For more details on escaping a sinking car, check out this post.

Illustration by Ted Slampyak

{ 33 comments… read them below or add one }

1 Ethan C. December 5, 2013 at 7:18 pm

What do you do if you don’t have a window-breaker tool? What’s the best possible improvised tool for the job?

2 Sugapablo December 5, 2013 at 7:57 pm

I do live in Pittsburgh, so… :)

3 Dylan December 5, 2013 at 8:39 pm


You can’t open the doors initially because of the pressure of the water pressing on the door from the outside. So keep calm, let water fill the cabin to equalize the pressure, then open the door and swim up.

4 Nate December 5, 2013 at 9:06 pm

Buy yourself an emergency knife now before you need it and store it in your glovebox. $30 worth of preparedness now is worth tens of thousands in funeral costs and counseling later.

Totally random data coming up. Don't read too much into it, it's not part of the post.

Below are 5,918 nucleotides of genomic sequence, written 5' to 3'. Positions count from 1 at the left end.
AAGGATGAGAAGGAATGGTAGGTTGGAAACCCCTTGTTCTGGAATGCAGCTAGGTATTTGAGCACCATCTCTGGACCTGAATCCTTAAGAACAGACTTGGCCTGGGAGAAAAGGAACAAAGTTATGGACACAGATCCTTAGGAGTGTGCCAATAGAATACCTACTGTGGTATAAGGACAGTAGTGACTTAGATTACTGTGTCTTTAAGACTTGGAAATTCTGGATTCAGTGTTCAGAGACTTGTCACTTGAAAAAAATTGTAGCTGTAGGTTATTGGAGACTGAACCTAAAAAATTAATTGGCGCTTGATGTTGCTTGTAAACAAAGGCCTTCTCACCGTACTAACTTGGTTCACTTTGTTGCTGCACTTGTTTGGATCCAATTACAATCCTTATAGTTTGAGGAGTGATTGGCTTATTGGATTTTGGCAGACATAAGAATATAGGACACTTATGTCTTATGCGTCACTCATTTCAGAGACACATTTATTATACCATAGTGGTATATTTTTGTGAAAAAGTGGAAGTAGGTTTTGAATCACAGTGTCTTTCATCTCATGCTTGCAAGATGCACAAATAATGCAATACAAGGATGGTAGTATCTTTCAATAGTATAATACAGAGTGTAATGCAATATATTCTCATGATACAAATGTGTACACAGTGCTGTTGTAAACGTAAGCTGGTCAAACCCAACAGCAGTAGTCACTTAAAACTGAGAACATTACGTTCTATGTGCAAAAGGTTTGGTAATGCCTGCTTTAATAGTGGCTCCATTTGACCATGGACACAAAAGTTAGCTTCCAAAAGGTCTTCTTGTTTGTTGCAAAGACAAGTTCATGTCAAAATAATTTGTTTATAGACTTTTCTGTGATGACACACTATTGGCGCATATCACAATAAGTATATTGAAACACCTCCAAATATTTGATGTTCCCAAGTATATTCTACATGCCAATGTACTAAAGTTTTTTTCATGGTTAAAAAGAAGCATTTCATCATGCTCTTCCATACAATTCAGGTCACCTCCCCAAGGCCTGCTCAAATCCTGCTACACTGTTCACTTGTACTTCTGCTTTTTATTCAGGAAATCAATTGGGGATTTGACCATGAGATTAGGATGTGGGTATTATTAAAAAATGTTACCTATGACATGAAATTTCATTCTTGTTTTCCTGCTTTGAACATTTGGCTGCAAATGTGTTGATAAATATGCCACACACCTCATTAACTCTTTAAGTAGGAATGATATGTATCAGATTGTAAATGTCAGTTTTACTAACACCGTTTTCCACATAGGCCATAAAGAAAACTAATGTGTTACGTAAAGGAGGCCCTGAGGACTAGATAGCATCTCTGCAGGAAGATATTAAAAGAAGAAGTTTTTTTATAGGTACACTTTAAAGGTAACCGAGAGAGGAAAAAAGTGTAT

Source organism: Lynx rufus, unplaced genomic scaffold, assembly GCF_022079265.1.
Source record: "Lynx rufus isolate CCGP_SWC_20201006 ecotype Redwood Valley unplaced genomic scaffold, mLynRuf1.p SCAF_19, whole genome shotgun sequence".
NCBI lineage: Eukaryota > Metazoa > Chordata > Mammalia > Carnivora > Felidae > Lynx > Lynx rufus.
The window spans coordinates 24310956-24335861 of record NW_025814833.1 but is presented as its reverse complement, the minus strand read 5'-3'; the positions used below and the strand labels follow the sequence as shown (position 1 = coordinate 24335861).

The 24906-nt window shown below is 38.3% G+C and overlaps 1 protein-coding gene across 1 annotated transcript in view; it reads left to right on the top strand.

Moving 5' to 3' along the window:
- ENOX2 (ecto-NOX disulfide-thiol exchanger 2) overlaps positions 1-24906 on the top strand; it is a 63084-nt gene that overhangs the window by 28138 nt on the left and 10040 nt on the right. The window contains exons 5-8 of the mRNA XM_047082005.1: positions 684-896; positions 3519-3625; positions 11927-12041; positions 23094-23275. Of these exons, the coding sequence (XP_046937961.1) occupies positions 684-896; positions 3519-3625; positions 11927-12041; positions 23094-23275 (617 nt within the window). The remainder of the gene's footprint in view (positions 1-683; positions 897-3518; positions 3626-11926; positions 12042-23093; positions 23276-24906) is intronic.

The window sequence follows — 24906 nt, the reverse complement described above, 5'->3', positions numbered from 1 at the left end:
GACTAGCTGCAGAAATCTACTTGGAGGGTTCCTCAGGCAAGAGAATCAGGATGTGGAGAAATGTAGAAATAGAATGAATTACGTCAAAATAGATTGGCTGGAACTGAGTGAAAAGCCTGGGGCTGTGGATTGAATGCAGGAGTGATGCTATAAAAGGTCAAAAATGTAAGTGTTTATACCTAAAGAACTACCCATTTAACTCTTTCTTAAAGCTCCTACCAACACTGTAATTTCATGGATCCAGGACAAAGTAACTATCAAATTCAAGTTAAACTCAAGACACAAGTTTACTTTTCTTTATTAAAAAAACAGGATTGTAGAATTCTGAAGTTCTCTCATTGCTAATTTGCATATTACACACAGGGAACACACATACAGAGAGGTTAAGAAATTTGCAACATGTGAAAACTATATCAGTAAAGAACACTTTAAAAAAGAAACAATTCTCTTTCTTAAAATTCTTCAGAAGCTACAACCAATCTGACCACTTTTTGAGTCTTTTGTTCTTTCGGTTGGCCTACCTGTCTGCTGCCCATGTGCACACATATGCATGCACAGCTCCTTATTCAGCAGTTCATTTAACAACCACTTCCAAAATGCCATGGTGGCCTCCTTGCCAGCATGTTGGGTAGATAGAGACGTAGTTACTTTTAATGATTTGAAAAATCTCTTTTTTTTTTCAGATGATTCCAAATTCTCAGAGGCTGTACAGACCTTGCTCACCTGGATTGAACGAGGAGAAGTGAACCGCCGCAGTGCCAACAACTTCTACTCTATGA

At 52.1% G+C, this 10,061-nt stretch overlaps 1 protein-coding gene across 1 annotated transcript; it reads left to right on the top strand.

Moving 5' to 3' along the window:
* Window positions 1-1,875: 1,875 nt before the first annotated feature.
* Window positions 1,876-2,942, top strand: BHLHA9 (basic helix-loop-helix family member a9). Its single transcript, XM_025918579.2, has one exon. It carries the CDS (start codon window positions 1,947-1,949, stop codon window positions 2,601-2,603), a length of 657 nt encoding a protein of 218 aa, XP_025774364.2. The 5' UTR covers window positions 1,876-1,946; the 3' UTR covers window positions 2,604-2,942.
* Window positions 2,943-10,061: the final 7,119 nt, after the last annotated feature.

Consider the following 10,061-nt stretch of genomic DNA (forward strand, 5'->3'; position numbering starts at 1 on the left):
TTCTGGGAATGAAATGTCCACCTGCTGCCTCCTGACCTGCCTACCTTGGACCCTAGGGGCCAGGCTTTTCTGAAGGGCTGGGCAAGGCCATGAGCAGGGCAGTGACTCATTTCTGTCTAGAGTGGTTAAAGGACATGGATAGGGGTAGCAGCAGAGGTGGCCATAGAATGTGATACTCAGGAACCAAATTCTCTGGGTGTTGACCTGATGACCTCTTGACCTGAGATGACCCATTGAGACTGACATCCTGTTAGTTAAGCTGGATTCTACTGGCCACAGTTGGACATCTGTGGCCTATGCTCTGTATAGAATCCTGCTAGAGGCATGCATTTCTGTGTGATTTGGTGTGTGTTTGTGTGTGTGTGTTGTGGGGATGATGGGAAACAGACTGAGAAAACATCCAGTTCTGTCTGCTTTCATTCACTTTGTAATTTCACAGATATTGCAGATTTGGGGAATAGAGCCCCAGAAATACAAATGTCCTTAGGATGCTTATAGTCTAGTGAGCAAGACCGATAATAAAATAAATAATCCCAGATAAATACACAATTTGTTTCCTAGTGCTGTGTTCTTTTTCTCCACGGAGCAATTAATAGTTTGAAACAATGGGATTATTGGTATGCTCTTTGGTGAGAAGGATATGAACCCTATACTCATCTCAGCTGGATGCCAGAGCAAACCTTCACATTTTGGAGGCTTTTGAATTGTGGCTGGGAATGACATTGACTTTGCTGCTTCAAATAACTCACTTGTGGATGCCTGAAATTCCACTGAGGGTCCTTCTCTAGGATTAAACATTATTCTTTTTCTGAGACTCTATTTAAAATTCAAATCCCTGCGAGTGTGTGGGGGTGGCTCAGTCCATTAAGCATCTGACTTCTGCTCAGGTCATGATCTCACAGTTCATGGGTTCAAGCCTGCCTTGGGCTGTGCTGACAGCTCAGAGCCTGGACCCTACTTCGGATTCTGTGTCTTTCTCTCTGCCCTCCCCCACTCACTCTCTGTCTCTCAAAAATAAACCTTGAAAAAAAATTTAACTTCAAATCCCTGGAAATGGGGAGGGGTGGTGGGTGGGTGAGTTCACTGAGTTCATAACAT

5 LPB December 5, 2013 at 9:41 pm

How often do seat belts “jam”?

I understand cutters for rescue people reaching inside the car, especially if there’s fire.

Hopefully, you’re not sinking AND still burning.

6 Dave December 5, 2013 at 11:27 pm

This is the best non-tool way to do it:

Skip to 28 seconds….and excuse the japanese.

7 Chris December 5, 2013 at 11:42 pm

Ethan –

The metal prongs on a headrest will work. Just pull the headrest out of the seat and jab into the window.

8 Griff December 6, 2013 at 8:35 am

That’s an awesome tip about the head rests! Has anyone seen Chris and MacGyver in the same room?

I have the Benchmade seatbelt cutter:

And a Gerber knife with a window punch (I can’t find the link to the knife I have). All compliments of the USMC while I was serving. My wife, also a Marine has the same set in her vehicle.

A solid one-tool-stop would be:

9 John Watts December 6, 2013 at 8:55 am

LPB – They almost never jam, but when people panic under extreme stress sometimes they can’t work the button/release properly and freak out, thinking they’re jammed.